Because they were to foster an understanding of widespread challenges, biosphere reserves were to be representative ecosystems rather than unique ecosystems set aside for protection, and were to include natural and semi-natural ecosystems, including areas where ecosystems had been degraded but still had the potential for restoration. Individual sites were also to be configured differently from previously existing protected areas, such as national parks or nature reserves; each was to have a strictly protected area at its core (such as a national park or a wildlife sanctuary) and concentric rings of increasing human influence.
The classical configuration resembled a fried egg and would allow one to study the effects of human activities across space and over time (Figure 2). It would also allow for “manipulative research” — a strategy where researchers set up experiments outdoors, modify or “disturb” the ecosystem, and then study the results.
Over time, these research and training objectives merged into one objective, described as the “logistics” function of biosphere reserves, and today, “logistics” refers to a wide range of ideals. Training has given way to broader concepts of education, which can include local residents, visitors, and practitioners with a range of interests and perspectives and from various sectors of society. Education now involves more than classroom education and includes activities such as demonstration, raising interest and awareness, and outreach. Citizen and community science — described in greater detail in Chapter 4 — are also a part of the logistics function.
And, for some biosphere reserves, education also means building capacity, i.e., helping local people understand the environmental, social, and economic challenges within their communities and seeking out tools that can be applied locally to address those challenges. These tools may involve activities such as regular monitoring of local changes, collaborative planning exercises, skills development, and so on.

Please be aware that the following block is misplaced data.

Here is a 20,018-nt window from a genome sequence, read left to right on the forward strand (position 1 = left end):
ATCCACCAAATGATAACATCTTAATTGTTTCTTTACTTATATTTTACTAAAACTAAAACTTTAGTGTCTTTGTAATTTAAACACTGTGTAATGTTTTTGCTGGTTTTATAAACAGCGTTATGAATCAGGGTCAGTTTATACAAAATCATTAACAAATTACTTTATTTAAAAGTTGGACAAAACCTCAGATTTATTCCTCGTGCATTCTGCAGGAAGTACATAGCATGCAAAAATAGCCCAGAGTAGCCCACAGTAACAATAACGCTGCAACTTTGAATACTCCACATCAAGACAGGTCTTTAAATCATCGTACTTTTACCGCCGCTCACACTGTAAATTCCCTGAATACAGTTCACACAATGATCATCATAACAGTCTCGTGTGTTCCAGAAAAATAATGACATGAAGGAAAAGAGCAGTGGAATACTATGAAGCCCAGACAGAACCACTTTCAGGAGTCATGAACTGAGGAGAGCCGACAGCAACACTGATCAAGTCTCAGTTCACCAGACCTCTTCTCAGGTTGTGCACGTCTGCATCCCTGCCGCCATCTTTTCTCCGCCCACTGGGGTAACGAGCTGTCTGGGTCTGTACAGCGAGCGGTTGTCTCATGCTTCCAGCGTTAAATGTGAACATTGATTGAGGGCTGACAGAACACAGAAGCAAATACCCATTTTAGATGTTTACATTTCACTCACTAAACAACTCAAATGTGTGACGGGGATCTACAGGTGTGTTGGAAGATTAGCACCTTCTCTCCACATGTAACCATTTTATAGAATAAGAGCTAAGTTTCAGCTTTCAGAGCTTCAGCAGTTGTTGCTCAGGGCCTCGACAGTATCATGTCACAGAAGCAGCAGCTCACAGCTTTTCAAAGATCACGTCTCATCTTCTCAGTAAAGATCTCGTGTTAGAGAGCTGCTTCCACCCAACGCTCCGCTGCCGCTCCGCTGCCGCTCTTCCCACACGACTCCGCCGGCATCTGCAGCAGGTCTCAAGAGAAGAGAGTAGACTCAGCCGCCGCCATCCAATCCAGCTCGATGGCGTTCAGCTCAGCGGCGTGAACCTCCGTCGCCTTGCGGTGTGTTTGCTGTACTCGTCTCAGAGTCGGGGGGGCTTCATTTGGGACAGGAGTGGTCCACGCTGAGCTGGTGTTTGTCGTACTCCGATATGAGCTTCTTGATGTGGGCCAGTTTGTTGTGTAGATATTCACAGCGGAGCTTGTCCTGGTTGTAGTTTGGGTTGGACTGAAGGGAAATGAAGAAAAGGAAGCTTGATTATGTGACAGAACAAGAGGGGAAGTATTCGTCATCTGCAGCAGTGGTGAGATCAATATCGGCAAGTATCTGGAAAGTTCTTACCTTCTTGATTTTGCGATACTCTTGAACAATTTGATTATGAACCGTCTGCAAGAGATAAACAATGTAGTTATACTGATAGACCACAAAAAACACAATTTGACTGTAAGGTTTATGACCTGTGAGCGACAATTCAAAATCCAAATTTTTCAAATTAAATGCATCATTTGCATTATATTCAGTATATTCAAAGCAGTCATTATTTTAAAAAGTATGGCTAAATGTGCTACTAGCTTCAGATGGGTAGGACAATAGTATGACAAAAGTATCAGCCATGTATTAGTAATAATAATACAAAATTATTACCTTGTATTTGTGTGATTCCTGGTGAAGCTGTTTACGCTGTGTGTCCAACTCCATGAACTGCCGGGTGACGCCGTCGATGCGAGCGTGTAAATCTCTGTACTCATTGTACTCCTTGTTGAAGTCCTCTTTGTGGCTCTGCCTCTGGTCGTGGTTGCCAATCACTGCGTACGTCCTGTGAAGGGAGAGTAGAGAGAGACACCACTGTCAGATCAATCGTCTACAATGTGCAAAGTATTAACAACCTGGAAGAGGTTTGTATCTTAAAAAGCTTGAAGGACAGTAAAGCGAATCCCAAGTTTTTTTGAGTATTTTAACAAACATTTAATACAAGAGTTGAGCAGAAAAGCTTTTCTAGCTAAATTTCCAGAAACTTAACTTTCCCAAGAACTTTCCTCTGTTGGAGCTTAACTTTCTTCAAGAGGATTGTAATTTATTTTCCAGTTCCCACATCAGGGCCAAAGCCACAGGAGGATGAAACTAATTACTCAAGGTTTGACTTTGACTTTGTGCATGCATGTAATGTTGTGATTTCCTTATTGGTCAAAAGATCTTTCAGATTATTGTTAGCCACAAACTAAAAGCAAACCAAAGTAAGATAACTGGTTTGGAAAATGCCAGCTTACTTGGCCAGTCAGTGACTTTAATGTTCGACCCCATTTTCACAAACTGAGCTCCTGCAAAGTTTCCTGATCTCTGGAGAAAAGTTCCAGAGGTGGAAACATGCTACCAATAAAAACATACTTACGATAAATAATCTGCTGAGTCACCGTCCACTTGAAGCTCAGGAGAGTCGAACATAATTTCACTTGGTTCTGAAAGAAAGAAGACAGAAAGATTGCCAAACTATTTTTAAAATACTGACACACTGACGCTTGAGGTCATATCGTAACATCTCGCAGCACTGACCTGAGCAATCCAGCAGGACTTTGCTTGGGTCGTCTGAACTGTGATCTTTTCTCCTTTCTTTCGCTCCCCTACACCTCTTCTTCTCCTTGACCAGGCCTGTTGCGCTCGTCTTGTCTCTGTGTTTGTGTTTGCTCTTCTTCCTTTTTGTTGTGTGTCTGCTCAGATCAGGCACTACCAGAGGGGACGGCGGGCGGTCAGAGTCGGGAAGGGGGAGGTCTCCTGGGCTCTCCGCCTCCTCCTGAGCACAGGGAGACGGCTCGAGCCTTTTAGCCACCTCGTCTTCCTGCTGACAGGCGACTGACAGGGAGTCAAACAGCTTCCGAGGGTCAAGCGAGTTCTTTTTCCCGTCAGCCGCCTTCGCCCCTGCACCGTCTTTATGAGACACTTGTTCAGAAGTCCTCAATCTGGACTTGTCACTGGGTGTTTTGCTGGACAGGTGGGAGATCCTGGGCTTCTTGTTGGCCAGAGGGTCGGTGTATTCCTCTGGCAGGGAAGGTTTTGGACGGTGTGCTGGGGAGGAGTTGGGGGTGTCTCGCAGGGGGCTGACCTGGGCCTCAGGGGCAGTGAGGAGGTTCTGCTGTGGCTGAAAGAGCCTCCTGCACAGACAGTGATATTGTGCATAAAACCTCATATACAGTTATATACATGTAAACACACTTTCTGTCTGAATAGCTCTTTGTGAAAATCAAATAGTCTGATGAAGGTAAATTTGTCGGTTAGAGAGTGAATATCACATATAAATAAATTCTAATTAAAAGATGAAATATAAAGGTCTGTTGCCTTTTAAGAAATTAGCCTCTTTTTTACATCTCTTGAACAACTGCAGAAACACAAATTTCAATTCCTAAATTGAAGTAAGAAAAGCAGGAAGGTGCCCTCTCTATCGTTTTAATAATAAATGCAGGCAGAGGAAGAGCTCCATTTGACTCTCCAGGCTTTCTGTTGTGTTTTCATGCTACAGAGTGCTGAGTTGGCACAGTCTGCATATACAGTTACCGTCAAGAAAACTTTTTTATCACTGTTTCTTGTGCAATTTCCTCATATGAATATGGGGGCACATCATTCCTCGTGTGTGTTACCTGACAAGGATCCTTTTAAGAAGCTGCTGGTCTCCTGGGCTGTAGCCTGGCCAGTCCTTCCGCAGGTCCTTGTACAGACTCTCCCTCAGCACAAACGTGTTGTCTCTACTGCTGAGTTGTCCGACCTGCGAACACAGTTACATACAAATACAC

Biosphere reserves today serve an important additional function: to become models of sustainable development. This function is not entirely new; when biosphere reserves were first established, some of the creators spoke about the reserves’ role in promoting “integrated development” and in creating production systems (primarily agricultural systems) that would maintain ecosystem functions and processes.
Despite these early ideas, the development function was neither clearly articulated nor formally implemented. Instead, in the first decade, many biosphere reserves were established on top of pre-existing protected areas such as national parks, zapovedniks, and nature reserves. (By 1981, about 84 percent of biosphere reserves were designated in such a way).[iv] The restrictions that had been placed on the original protected areas were effectively — if unofficially — placed on biosphere reserves as well, with the result that involvement of local people living in or near biosphere reserves was often restricted.
The Life on the Bay program of the Georgian Bay Biosphere Reserve is a great example of the capacity building activities undertaken by biosphere reserves. Courtesy Striking Balance.
The international conservation community eventually became concerned that shutting people out of protected areas would not generate the conditions necessary for the long-term protection of biological diversity. Following the First International Congress on Biosphere Reserves, in 1983, Canadian researcher George Francis reflected:
… unless the goal of ecosystem conservation is linked directly to development issues, it will not progress much further in many parts of the world. While some people in industrialized countries seem to view biosphere reserves as little more than a mark of recognition for their long-established parks or nature reserves, others working in developing countries are beginning to see considerable potential in the idea of a biosphere reserve as a kind of outdoor laboratory of evolving eco-development strategies to meet the basic needs of local communities. We can look forward then to a continued evolution of the concept as both its potential and its flexibility for adaptation become more widely appreciated. [v]
Dr. Francis’s comments were prescient. They foreshadowed concerns that would dominate the MAB Programme following the work of the World Commission on Environment and Development (also known as the Brundtland Commission).
The seeds of the second period were sown when the Brundtland Commission published its final report, Our Common Future, in 1987. The report is credited with the widespread adoption of the term “sustainable development,” and it encouraged governments to identify strategies to reconcile the imperatives of environmental protection and economic development.
The Brundtland Commission’s report supported the expansion of biosphere reserves. However, it referred to biosphere reserves only according to their role in conserving biodiversity, not to their role in supporting sustainable development, and therefore led to some soul searching on the part of MAB proponents.